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Rev. Alban Butler (1711–73). Volume III: March. The Lives of the Saints. 1866.

March 24

St. Simon, an Infant, Martyr at Trent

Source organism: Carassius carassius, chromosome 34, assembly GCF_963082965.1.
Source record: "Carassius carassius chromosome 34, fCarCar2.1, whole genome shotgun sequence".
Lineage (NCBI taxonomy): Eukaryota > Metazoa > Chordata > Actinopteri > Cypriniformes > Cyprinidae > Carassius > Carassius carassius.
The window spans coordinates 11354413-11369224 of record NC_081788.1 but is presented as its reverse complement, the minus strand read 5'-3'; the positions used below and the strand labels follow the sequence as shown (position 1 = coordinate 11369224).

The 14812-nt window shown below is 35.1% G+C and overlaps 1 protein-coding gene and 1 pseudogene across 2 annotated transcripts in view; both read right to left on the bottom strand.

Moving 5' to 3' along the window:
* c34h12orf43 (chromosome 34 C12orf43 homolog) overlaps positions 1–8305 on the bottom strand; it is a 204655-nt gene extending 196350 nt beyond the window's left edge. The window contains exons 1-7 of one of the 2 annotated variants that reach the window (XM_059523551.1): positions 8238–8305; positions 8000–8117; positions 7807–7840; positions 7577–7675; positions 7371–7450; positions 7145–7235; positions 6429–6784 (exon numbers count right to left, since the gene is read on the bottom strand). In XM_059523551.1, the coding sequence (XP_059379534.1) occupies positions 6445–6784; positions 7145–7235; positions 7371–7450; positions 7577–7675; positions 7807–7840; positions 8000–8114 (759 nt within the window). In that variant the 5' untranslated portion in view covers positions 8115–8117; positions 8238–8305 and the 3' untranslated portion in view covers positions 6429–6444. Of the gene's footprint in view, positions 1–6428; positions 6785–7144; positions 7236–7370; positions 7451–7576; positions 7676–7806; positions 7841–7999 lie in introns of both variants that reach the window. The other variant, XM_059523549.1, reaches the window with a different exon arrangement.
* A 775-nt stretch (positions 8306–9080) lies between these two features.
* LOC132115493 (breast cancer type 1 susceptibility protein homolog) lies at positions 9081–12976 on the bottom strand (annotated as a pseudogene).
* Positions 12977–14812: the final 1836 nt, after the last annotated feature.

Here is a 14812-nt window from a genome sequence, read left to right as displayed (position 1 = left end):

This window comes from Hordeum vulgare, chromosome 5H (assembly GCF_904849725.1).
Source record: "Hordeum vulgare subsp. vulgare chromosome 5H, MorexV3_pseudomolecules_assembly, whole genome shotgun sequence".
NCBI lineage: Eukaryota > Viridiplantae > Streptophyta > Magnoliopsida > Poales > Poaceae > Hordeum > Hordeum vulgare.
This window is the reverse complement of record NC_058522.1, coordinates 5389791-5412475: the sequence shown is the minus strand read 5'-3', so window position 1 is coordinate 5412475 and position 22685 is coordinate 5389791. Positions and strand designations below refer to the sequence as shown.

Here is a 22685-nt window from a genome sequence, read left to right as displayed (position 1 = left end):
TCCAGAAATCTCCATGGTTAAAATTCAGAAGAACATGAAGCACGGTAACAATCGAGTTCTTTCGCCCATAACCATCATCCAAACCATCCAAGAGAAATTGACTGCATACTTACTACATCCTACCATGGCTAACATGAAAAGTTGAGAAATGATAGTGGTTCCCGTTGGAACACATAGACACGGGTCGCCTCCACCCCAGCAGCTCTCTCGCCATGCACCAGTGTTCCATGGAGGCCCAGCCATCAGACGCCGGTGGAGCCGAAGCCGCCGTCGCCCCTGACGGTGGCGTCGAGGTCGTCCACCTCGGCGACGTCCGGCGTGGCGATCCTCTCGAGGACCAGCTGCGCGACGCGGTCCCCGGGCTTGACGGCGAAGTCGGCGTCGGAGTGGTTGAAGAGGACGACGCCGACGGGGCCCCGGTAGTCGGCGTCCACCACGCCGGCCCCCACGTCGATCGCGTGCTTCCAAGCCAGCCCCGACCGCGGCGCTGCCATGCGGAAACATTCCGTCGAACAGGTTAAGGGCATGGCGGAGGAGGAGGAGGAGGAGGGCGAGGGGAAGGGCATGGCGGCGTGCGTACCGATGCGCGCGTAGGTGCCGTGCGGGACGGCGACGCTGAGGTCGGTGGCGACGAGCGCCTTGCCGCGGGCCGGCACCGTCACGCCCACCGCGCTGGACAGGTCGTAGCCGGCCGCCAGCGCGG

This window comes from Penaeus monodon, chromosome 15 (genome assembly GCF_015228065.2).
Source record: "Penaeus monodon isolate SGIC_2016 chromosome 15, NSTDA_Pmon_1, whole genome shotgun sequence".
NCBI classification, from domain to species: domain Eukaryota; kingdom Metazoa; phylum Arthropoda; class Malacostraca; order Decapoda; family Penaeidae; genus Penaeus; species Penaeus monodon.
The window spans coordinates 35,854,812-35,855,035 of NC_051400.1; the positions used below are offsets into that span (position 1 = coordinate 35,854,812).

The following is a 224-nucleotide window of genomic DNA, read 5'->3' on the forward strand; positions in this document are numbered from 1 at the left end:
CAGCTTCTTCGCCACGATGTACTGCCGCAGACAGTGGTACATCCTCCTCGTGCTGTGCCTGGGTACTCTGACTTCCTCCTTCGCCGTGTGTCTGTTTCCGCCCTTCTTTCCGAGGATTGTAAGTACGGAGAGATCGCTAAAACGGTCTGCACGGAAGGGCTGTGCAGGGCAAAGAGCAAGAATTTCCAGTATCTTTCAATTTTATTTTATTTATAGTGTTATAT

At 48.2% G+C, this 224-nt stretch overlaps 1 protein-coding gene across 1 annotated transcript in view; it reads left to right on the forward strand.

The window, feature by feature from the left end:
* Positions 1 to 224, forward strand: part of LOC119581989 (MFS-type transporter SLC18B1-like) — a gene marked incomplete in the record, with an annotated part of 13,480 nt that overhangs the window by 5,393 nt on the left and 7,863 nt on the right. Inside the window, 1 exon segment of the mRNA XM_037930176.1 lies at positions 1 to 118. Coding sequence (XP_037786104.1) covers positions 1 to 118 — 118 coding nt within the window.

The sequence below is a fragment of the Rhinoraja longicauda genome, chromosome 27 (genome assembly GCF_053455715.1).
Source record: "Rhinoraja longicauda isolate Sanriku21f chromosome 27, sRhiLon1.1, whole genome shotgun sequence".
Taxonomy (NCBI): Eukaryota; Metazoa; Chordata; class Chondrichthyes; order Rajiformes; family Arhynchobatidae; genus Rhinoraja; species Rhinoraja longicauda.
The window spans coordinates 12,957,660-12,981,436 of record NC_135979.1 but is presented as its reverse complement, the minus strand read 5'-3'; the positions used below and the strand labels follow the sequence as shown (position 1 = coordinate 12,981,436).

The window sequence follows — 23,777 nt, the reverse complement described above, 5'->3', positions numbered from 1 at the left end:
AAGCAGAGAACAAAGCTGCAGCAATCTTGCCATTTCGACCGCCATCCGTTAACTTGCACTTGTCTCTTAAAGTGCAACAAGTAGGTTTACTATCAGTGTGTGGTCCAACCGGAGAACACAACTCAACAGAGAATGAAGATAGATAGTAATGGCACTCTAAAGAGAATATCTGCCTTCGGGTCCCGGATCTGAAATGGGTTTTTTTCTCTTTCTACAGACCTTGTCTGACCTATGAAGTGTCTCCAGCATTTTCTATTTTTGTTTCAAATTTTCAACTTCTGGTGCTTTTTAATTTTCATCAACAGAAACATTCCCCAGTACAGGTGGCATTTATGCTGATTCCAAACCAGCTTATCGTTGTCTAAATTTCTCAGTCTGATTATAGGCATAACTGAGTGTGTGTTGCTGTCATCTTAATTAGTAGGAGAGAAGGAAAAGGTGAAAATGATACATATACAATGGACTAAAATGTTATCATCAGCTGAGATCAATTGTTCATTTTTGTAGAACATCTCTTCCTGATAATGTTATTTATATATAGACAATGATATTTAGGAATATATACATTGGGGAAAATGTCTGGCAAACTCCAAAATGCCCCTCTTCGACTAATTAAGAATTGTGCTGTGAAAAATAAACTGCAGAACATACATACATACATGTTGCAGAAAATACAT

IN the year 1472, when the Jews of Trent (famous for the last general council held there) met in their synagogue on Tuesday, in Holy Week, to deliberate on the preparations for the approaching festival of the Passover, which fell that year on the Thursday following, they came to a resolution of sacrificing to their inveterate hatred of the Christian name, some Christian infant on the Friday following, or Good Friday. A Jewish physician undertook to procure such an infant for the horrid purpose. And while the Christians were at the office of Tenebræ on Wednesday evening, he found a child called Simon, about two years old, whom by caresses and by showing him a piece of money, he decoyed from the door of a house, the master and mistress whereof were gone to church, and carried him off. On Thursday evening the principal Jews shut themselves up in a chamber adjoining to their synagogue, and at midnight began their cruel butchery of this innocent victim. Having stopped his mouth with an apron to prevent his crying out, they made several incisions in his body gathering his blood in a basin. Some, all this while, held his arms stretched out in the form of a cross: others held his legs. The child being half dead, they raised him on his feet, and while two of them held him by the arms, the rest pierced his body on all sides with their awls and bodkins. When they saw the child had expired, they sung round it: “In the same manner did we treat Jesus the God of the Christians: thus may our enemies be confounded for ever.” The magistrates and parents making strict search after the lost child, the Jews hid it first in a barn of hay, then in a cellar, and at last threw it into the river. But God confounded all their endeavours to prevent the discovery of the fact, which being fully proved upon them, with its several circumstances, they were put to death: the principal actors in the tragedy being broken upon the wheel and burnt. The synagogue was destroyed, and a chapel was erected on the spot where the child was martyred. God honoured this innocent victim with many miracles. The relics lie in a stately tomb in St. Peter’s church at Trent: and his name occurs in the Roman Martyrology. See the authentic account of Tiberinus, the physician, who inspected the child’s body; and the juridical acts in Surius and the Bollandists, with Henschenius’s notes on this day: also Martenne, Ampl. Collectio Vet. t. 2. p. 1516. and Bened. XIV. de Canoniz. l. 1. c. 14. p. 105.  1